The following Practice Direction is published by direction of the Chief Justice, the Honourable Justice Peter Underwood AO.
This Practice Direction replaces 12/2005.
Consent orders will generally not be made under either of these Acts unless the parties or their solicitors provide sufficient evidence to satisfy a judge or the Associate Judge that the orders should be made. The requirements set out below, where applicable, should be complied with.
If each party is legally represented (including each affected beneficiary in a Testator's Family Maintenance Act case), consent orders will ordinarily be made on the papers by a judge or the Associate Judge in Chambers in the absence of the parties and their legal representatives. If a judge or the Associate Judge is not satisfied with the evidentiary material, the parties or their solicitors may be advised by letter as to the deficiency in that material. Alternatively, the application may be listed for hearing so that submissions can be made in relation to it.
If one or more parties are not legally represented the application for consent orders will be listed for a short hearing before a judge or the Associate Judge. The same will apply in Testator's Family Maintenance Act cases if one or more affected beneficiaries are not legally represented. Each unrepresented party (or beneficiary) will have to attend court unless a judge or the Associate Judge directs otherwise. At the hearing each unrepresented party (or beneficiary) will be asked whether he or she agrees to the proposed orders and considers them fair. Unless each unrepresented party (or beneficiary) attends court and confirms that he or she agrees to the proposed orders and considers them fair, the consent orders will not be made.
Because of the wording of s3(1), a consent order may be made only if a judge or the Associate Judge thinks the order is proper, having regard to all the circumstances of the case. Information sufficient to show that the proposed orders are proper must be provided in one or more affidavits and/or an agreement as to facts.
If a deed of relationship has been registered under the Relationships Act 2003, in respect of the parties' relationship there should be evidence of that fact.
If an order adjusting property interests under the Relationships Act is sought in respect of an unregistered personal relationship, the evidence must include the dates when the parties' "personal relationship" began and ceased. See ss8, 37(1) and 38.
The evidence must also show that the parties' relationship was a "personal relationship" for the purposes of the Act. Under s6, a personal relationship is either a "significant relationship" or a "caring relationship".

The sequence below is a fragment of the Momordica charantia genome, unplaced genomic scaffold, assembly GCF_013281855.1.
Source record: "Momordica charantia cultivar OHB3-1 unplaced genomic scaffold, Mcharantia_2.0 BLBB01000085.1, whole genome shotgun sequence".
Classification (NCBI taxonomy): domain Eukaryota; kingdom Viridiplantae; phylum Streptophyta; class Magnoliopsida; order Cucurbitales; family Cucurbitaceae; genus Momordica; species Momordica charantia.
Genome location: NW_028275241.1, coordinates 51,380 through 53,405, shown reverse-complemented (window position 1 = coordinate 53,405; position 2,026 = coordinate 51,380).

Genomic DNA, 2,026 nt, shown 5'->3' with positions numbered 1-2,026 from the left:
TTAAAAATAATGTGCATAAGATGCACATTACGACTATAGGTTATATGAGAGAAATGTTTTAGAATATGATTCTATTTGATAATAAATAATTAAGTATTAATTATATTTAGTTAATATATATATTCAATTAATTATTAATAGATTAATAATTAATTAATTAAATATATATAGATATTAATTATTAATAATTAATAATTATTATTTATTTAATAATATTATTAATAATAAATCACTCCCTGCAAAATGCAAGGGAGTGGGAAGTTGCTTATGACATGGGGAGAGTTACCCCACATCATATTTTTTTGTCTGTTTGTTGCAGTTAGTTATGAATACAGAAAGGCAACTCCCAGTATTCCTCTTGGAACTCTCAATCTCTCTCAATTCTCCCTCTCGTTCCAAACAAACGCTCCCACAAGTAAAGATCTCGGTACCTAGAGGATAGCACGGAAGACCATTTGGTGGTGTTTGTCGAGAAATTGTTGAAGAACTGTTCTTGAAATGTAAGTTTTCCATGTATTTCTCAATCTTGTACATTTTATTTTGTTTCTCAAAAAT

If orders are sought on the basis that the parties had an unregistered "significant relationship" the evidentiary material should deal with enough of the relevant facts listed in s4(3) to show that a "significant relationship" existed between the relevant dates. A paragraph stating that the parties lived together as if they were married between certain dates will ordinarily be sufficient.
If orders are sought on the basis that the parties had an unregistered "caring relationship", the evidentiary material should deal with enough of the factors listed in s5(5), and exclude the matters listed in s5(2), so as to show that a "caring relationship" existed between the relevant dates.
If an order adjusting property interests under the Relationships Act is sought, and the parties were in a "personal relationship" for less than two years, the evidentiary material must contain information sufficient to show that s37(2) applies.
Property orders "Just and Equitable"
A consent order adjusting property interests under the Relationships Act will not generally be made unless the evidentiary material is sufficient to show that the proposed order is just and equitable, having regard to the matters listed in ss40(1), 47(1) and (2). Form 11 of the Family Law Rules should be used.
For an order to be made for the payment of maintenance for a partner, the evidentiary material must be sufficient to show a judge that the applicant is unable to support himself or herself adequately, either because his or her earning capacity has been adversely affected by the circumstances of the personal relationship, or because of some other reason arising in whole or in part from the circumstances of the relationship. See s47.
A consent order for the discharge or variation of a maintenance order for a partner will not be made unless the evidentiary material is sufficient to show that the order sought is justifiable because, since the original order was made or last varied, the circumstances of one party have changed, or the cost of living has changed. See s52(2). If a change to the cost of living is relied on, details of the relevant changes in the Consumer Price Index (or other relevant statistics issued by the Australian Statistician) will need to be provided in the evidentiary material.
R J Walker